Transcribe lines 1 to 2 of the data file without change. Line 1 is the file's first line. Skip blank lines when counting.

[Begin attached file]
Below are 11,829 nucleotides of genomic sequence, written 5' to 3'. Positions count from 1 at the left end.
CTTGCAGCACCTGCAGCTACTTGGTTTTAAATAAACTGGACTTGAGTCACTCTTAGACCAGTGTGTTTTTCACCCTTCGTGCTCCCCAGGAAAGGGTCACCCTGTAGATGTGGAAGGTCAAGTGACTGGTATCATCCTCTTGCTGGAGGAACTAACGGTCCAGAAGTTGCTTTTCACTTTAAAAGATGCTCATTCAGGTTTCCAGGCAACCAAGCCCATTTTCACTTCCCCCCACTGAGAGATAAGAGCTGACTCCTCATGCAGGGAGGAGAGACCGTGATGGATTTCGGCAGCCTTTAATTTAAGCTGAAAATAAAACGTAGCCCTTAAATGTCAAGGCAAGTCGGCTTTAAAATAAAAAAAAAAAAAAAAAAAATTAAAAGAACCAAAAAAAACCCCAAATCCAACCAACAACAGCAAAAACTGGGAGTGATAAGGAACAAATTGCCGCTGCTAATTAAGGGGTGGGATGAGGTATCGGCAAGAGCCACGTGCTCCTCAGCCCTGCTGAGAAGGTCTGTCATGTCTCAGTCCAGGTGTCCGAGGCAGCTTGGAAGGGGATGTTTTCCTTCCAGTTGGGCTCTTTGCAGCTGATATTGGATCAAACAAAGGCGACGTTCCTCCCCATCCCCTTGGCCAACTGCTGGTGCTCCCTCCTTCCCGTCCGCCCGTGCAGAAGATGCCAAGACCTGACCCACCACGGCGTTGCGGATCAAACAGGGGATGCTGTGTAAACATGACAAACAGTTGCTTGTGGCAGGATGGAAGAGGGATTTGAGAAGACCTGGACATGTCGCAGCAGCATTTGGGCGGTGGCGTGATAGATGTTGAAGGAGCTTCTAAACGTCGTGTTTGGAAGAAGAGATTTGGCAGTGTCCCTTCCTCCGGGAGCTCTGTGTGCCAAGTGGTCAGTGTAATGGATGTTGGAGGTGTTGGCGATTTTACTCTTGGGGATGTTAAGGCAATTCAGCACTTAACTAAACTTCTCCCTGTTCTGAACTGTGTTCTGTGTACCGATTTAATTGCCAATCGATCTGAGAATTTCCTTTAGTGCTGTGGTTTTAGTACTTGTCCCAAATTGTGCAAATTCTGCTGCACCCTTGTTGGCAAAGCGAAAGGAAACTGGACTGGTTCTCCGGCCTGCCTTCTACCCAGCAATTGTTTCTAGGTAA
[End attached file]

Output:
Below are 11,829 nucleotides of genomic sequence, written 5' to 3'. Positions count from 1 at the left end.
CTTGCAGCACCTGCAGCTACTTGGTTTTAAATAAACTGGACTTGAGTCACTCTTAGACCAGTGTGTTTTTCACCCTTCGTGCTCCCCAGGAAAGGGTCACCCTGTAGATGTGGAAGGTCAAGTGACTGGTATCATCCTCTTGCTGGAGGAACTAACGGTCCAGAAGTTGCTTTTCACTTTAAAAGATGCTCATTCAGGTTTCCAGGCAACCAAGCCCATTTTCACTTCCCCCCACTGAGAGATAAGAGCTGACTCCTCATGCAGGGAGGAGAGACCGTGATGGATTTCGGCAGCCTTTAATTTAAGCTGAAAATAAAACGTAGCCCTTAAATGTCAAGGCAAGTCGGCTTTAAAATAAAAAAAAAAAAAAAAAAAATTAAAAGAACCAAAAAAAACCCCAAATCCAACCAACAACAGCAAAAACTGGGAGTGATAAGGAACAAATTGCCGCTGCTAATTAAGGGGTGGGATGAGGTATCGGCAAGAGCCACGTGCTCCTCAGCCCTGCTGAGAAGGTCTGTCATGTCTCAGTCCAGGTGTCCGAGGCAGCTTGGAAGGGGATGTTTTCCTTCCAGTTGGGCTCTTTGCAGCTGATATTGGATCAAACAAAGGCGACGTTCCTCCCCATCCCCTTGGCCAACTGCTGGTGCTCCCTCCTTCCCGTCCGCCCGTGCAGAAGATGCCAAGACCTGACCCACCACGGCGTTGCGGATCAAACAGGGGATGCTGTGTAAACATGACAAACAGTTGCTTGTGGCAGGATGGAAGAGGGATTTGAGAAGACCTGGACATGTCGCAGCAGCATTTGGGCGGTGGCGTGATAGATGTTGAAGGAGCTTCTAAACGTCGTGTTTGGAAGAAGAGATTTGGCAGTGTCCCTTCCTCCGGGAGCTCTGTGTGCCAAGTGGTCAGTGTAATGGATGTTGGAGGTGTTGGCGATTTTACTCTTGGGGATGTTAAGGCAATTCAGCACTTAACTAAACTTCTCCCTGTTCTGAACTGTGTTCTGTGTACCGATTTAATTGCCAATCGATCTGAGAATTTCCTTTAGTGCTGTGGTTTTAGTACTTGTCCCAAATTGTGCAAATTCTGCTGCACCCTTGTTGGCAAAGCGAAAGGAAACTGGACTGGTTCTCCGGCCTGCCTTCTACCCAGCAATTGTTTCTAGGTAA